Russia’s Strategic Bomber Trio Poses With Nearly All Its Weapons

The Russian Air Force's Long-Range Aviation assets are photographed with their ordnance laid out around them. 

Russian Ministry of Defense

A fearsome-looking array of weapons artfully arranged in front of the aircraft expected to carry them is a familiar trope of military aviation and has frequently been used for both military “shows of strength” and marketing purposes. Until now, however, there have been precious few opportunities to see Russia’s strategic bombers displayed alongside their potential payloads. That has changed with the accompanying set of photos recently released by the Russian Ministry of Defense.

The three photos, part of a larger package of imagery that was published online by the defense ministry on November 6, 2020, show similarly staged head-on views of the three combat types that currently equip the Russian Aerospace Forces’ Long-Range Aviation arm: the Tu-160 Blackjack, Tu-95MS Bear-H, and Tu-22M3 Backfire-C. Each of the three bomber/missile-carrier aircraft — all of which were developed by the Tupolev design bureau — are presented with a selection of the weapons that they can carry, including rarely seen stealthy cruise missiles. There are some notable omissions, too. 

The supersonic, swing-wing Tu-160 sits on the runway behind two rows of subsonic air-launched cruise missiles. Nearest to the jet is a line of 12 Kh-55SM subsonic cruise missiles, codenamed AS-15 Kent by NATO. These are “legacy” nuclear-armed weapons, the original design of which dates back to the late 1970s and which has more recently served as the basis for cruise missiles developed in China and Iran

Here, the turbofan-powered missile’s control surfaces are folded away. The Kh-55SM can be fitted with two conformal fuel tanks to extend its range to around 1,864 miles and these are seen attached. Some of the Russian Aerospace Forces’ Kh-55SM weapons have reportedly been converted to the non-nuclear Kh-555 or AS-22 Kluge, but those shown all appear to be nuclear-armed Kh-55SMs since they lack the forward stabilizing fins added to the conventional version.

Russian Ministry of Defense

Tu-160 Blackjack.

Nearest to the camera in the Tu-160 photo are another dozen examples of the more modern Kh-101/102 stealthy, subsonic cruise missile, similarly mounted on ground-handling trollies. This new-generation weapon was developed in non-nuclear Kh-101 (NATO AS-23A Kodiak) and nuclear Kh-102 (AS-23B) forms from the outset. Just like the Kh-55SM, the missiles are powered by turbofan engines. The maximum range of the Kh-101 missile is reportedly between 1,864 and 2,485 miles and the Kh-102 is said to be able to fly further. These weapons apparently entered series production in 2010-11 and the Kh-101 was subsequently used in combat during Russia’s campaign in Syria, launched by both Tu-160 and Tu-95MS bombers.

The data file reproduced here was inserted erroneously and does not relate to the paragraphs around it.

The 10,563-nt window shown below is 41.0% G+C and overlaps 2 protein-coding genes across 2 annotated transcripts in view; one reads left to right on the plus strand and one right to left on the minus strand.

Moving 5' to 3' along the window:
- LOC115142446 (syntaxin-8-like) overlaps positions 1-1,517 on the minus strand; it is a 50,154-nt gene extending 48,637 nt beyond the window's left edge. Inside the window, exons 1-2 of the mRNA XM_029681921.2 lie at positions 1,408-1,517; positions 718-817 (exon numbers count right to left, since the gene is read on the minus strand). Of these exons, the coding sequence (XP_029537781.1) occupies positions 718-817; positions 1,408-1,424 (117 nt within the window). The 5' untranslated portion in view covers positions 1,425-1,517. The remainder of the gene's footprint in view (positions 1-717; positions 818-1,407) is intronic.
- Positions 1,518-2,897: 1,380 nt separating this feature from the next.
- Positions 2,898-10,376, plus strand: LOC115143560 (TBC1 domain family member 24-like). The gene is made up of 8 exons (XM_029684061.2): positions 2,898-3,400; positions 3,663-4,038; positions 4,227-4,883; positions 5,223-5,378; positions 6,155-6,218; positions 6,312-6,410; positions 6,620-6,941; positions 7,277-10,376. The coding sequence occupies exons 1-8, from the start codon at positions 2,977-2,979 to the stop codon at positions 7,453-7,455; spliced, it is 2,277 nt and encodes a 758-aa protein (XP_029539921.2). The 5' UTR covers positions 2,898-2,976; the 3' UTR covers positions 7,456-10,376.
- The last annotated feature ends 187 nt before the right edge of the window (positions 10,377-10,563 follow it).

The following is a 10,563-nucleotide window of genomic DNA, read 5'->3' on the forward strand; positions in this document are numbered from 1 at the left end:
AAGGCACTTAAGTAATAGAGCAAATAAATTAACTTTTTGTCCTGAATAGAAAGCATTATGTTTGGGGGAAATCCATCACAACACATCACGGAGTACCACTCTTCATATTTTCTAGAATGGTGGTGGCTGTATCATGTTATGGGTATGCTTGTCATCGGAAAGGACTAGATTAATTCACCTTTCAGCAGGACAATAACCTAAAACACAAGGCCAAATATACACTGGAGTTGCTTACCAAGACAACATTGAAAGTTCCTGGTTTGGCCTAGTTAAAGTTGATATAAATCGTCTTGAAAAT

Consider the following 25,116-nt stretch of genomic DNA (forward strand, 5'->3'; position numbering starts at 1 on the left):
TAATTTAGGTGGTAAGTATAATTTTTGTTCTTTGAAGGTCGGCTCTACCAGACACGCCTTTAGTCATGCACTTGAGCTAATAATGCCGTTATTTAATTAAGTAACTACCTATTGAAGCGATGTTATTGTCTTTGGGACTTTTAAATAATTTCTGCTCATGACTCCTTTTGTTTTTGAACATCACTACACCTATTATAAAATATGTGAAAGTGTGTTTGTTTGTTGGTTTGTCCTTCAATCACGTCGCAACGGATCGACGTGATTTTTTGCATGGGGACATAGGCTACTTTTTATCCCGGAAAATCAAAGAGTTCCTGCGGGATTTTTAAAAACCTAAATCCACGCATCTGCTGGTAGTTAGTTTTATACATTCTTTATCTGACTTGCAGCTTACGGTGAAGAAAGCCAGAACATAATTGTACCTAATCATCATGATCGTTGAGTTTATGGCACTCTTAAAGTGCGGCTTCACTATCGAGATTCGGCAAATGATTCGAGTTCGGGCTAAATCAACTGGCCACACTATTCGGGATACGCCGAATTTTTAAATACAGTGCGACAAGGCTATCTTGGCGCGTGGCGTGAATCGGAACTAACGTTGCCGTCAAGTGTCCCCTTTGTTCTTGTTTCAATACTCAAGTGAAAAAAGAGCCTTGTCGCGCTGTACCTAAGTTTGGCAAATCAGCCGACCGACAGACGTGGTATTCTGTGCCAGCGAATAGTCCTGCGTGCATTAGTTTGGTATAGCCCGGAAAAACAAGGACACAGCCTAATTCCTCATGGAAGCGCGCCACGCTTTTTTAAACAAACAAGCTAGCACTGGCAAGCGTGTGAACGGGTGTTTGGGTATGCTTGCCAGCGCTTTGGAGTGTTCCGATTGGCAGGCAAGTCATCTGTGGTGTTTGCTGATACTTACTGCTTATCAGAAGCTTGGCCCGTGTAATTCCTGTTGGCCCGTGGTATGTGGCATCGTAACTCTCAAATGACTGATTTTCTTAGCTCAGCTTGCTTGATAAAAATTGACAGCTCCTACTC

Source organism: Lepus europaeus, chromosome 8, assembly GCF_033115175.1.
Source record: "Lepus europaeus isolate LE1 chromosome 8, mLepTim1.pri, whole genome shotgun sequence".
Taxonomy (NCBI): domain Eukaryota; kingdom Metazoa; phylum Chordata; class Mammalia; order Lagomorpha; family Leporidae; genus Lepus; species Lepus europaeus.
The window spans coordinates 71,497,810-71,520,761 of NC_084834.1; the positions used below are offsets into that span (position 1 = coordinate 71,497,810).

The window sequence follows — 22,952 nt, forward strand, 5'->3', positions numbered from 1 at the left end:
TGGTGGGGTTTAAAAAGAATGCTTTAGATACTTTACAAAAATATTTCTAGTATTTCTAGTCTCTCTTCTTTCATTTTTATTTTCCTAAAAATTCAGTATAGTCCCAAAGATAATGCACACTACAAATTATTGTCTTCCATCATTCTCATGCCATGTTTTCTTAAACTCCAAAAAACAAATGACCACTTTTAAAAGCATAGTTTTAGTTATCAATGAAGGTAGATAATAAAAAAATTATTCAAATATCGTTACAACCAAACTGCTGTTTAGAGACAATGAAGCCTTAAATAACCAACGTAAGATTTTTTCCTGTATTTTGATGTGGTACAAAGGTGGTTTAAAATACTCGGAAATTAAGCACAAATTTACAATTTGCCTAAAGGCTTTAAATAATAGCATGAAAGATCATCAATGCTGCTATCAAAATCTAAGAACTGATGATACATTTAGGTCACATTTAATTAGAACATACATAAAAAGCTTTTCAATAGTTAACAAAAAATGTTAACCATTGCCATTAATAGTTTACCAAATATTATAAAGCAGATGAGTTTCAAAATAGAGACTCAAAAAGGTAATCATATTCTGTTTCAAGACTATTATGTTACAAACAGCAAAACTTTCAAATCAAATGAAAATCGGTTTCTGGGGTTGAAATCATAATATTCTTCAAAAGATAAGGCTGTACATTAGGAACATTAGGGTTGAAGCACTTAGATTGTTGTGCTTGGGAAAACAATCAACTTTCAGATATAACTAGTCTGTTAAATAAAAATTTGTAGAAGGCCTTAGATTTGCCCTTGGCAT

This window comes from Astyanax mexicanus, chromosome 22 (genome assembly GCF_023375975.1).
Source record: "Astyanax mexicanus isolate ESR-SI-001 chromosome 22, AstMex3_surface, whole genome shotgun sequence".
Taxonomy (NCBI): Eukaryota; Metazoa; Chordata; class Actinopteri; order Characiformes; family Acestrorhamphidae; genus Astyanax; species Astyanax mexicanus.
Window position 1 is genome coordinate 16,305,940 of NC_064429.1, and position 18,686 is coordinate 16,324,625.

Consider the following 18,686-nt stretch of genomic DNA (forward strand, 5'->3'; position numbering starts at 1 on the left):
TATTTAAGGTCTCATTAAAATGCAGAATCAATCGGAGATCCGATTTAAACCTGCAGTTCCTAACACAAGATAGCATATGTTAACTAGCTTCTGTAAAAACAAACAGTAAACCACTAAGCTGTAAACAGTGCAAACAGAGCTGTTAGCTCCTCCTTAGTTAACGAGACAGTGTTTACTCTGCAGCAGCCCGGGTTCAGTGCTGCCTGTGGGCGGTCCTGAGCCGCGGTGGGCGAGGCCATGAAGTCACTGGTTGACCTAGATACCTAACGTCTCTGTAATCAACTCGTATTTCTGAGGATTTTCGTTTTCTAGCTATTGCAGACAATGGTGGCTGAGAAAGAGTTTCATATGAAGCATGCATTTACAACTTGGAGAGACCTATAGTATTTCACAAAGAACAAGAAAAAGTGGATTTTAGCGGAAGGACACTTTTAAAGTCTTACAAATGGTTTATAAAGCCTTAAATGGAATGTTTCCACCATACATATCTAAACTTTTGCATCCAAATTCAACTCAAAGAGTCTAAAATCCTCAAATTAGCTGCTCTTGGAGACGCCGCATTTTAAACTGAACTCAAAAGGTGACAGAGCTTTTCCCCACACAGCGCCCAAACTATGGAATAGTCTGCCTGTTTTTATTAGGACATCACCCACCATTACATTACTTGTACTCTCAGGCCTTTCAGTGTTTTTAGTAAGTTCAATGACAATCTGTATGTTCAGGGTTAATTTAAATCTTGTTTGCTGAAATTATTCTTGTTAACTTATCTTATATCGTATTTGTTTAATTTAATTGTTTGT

The Tu-160 can only carry its weapons internally, in tandem bomb bays. Each contains a rotary launcher that can carry six missiles, for a total of either 12 Kh-55 series missiles or 12 Kh-101/102s.

Like the Tu-160, the turboprop-powered Tu-95MS is currently restricted to the carriage of missiles only, although it too has now gained a conventional cruise missile capability to provide a much greater level of flexibility in the post-Cold War era. In this view, we can see the same types of weapons as arranged with the Tu-160, although the numbers are different: six Kh-55SMs and eight Kh-101/102s. 

Russian Ministry of Defense

Tu-95MS Bear-H.

This Bear-H seen in the picture is an example that has been equipped with four twin hardpoints under the wings to permit the carriage of up to eight Kh-101/102 weapons, which are otherwise too large to fit in the existing bomb bay.

The Tu-95MS also features the same rotary launcher found on the Tu-160, but since it has only one bomb bay, its internal payload is reduced to six Kh-55 series missiles or six Kh-101/102s.